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The Lyapunov exponent or Lyapunov characteristic exponent of a dynamical system is a measure that determines for each point of phase space, how quickly trajectories that begin in this point diverge over time.
Actually, the number of Lyapunov exponents is equal to the number of dimensions of the embedding phase space, but it is common to just refer to the largest one, because it determines the predictability of a dynamical system.
The Lyapunov exponents λi are calculated as
which can be thought of as following the motion of an infinitesimally small sphere, with an initial radius dr, that starts from the point for which the exponent should be calculated. On its trajectory, it will get "squished" unevenly, so that it becomes an ellipsoid with time-dependent radii dLi(t) in each principal direction. If at least one exponent is positive, this is often an indication that the system is chaotic.
Note however, that phase space volume does not necessarily change over time. If the system is conservative (i.e. there is no dissipation), volume will stay the same.
Another commonly used definition for Lyapunov exponents is given by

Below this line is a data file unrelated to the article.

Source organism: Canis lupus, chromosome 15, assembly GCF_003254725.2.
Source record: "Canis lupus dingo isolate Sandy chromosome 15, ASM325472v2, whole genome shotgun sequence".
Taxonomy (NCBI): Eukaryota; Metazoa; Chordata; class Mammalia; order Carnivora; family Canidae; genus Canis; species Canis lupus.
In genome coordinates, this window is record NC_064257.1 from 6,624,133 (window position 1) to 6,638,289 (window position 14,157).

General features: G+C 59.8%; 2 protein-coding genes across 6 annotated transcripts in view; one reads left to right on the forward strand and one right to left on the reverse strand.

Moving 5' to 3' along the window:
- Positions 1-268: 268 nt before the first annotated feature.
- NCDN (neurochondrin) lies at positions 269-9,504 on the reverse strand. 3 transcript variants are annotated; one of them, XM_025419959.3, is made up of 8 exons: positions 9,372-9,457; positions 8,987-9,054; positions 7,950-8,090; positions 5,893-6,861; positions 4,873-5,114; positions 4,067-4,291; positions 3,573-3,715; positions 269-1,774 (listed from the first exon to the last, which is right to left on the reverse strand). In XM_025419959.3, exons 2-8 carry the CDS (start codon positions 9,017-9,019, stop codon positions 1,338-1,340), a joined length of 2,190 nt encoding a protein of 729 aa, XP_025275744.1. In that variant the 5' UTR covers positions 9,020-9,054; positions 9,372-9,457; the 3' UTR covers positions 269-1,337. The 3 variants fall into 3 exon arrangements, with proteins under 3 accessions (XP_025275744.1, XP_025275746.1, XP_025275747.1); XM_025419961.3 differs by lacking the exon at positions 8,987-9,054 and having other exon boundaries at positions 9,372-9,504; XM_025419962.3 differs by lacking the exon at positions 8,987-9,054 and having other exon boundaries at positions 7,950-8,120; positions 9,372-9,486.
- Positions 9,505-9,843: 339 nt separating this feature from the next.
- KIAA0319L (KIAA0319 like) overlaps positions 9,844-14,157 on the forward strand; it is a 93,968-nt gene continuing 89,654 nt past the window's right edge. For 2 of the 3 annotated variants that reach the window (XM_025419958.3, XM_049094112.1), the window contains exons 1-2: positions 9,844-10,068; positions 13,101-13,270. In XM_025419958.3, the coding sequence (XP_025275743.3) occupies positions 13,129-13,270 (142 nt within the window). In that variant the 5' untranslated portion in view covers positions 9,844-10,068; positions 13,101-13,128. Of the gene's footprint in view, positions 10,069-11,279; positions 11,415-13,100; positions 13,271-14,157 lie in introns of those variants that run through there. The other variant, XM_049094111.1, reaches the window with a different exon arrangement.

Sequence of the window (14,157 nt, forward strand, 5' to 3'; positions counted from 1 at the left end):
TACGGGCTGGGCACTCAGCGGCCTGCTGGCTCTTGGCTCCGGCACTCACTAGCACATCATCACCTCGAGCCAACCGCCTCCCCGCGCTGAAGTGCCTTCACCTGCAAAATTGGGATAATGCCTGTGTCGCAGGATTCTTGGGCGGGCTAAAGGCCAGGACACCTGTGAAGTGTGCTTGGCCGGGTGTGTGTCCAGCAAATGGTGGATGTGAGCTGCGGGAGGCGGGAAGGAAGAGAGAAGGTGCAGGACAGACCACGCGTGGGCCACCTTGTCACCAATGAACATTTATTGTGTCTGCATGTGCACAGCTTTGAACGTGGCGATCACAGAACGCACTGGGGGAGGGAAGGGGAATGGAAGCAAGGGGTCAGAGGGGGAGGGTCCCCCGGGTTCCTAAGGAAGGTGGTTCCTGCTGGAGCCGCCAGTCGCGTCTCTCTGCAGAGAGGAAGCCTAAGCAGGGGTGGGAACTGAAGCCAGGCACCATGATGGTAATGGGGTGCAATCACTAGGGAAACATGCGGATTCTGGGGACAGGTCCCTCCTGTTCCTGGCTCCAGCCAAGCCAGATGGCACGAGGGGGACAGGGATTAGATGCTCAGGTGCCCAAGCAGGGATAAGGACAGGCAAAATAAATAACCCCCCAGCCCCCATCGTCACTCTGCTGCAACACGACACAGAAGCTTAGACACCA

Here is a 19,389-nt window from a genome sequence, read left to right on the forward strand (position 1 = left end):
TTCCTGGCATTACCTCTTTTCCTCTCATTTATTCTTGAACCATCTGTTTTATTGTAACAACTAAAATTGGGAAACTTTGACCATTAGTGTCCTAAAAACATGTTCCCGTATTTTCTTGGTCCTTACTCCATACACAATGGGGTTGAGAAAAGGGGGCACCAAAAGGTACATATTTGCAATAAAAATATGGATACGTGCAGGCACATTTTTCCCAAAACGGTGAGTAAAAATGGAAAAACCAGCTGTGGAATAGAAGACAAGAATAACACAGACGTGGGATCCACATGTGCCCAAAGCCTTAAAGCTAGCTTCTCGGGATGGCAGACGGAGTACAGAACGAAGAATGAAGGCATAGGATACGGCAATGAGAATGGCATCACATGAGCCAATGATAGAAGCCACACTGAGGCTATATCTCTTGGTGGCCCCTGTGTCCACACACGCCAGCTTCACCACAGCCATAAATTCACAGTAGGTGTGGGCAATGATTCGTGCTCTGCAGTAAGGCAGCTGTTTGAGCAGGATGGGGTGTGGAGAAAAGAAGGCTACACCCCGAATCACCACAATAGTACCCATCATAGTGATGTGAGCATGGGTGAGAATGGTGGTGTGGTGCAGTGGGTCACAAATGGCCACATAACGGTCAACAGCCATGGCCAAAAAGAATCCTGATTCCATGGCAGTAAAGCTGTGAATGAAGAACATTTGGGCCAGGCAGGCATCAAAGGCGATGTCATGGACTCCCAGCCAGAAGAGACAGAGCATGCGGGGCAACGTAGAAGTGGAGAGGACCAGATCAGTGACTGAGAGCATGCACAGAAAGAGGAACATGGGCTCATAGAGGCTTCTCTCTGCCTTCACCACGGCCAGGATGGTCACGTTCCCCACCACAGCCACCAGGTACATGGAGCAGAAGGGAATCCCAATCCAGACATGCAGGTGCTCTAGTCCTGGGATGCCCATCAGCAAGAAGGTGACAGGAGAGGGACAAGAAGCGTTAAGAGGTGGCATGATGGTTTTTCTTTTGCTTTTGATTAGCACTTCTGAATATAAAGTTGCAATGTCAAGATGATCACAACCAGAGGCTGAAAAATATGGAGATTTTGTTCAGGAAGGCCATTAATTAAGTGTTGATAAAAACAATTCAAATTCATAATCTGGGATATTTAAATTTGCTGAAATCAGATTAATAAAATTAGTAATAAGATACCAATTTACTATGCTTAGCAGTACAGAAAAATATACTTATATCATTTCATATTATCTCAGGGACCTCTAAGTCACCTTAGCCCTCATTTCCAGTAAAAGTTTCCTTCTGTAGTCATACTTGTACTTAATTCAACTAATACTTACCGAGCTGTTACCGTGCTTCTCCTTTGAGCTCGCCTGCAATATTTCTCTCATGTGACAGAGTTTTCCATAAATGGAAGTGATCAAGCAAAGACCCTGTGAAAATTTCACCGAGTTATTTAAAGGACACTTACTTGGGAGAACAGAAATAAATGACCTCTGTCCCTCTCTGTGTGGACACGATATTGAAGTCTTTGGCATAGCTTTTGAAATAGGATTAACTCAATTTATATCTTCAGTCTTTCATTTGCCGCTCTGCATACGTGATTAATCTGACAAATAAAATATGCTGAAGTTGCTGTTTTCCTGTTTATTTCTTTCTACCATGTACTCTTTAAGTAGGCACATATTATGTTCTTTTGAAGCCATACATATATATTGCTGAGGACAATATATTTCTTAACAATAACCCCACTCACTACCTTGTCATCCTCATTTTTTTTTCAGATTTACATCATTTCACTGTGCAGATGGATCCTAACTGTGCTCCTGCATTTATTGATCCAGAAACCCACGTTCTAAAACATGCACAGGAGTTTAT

where is the initial distance in phase-space between a reference solution and a perturbation, and is the distance at time t. For each choice of direction for the initial perturbation a different Lyapunov exponent is given.
The inverse of the largest Lyapunov exponent is sometimes referred in literature as Lyapunov time, and defines the characteristic e-folding time. For chaotic orbits, Lyapunov time will be finite, whereas for regular orbits it will be infinite.
Generally the calculation of Lyapunov exponents, as defined above, cannot be carried out analytically, and in most cases one must resort to numerical techniques. The commonly used numerical procedures calculate the largest Lyapunov exponents and recover the others by means of the Gram-Schmidt process.
See also: Lyapunov characteristic number
The following text should be merged in:
The Lyapunov test, also known as the Lyapunov exponent, the methods of approximation by Aleksandr Lyapunov which provide ways of determining the stability of sets of ordinary differential equations (determining the prediction horizon). While there is a whole spectrum of Lyapunov exponents (their number is equal to the dimension of the phase space), the largest is meant; A quantitative measure of the sensitive dependence on the initial conditions; The averaged rate of divergence (or convergence) of two neighboring trajectories; Even qualitative predictions are impossible for a time interval beyond the prediction horizon.
The Lyapunov characteristic exponent [LCE] gives the rate of exponential divergence from perturbed initial conditions.
References (with proper mathematical symbols):
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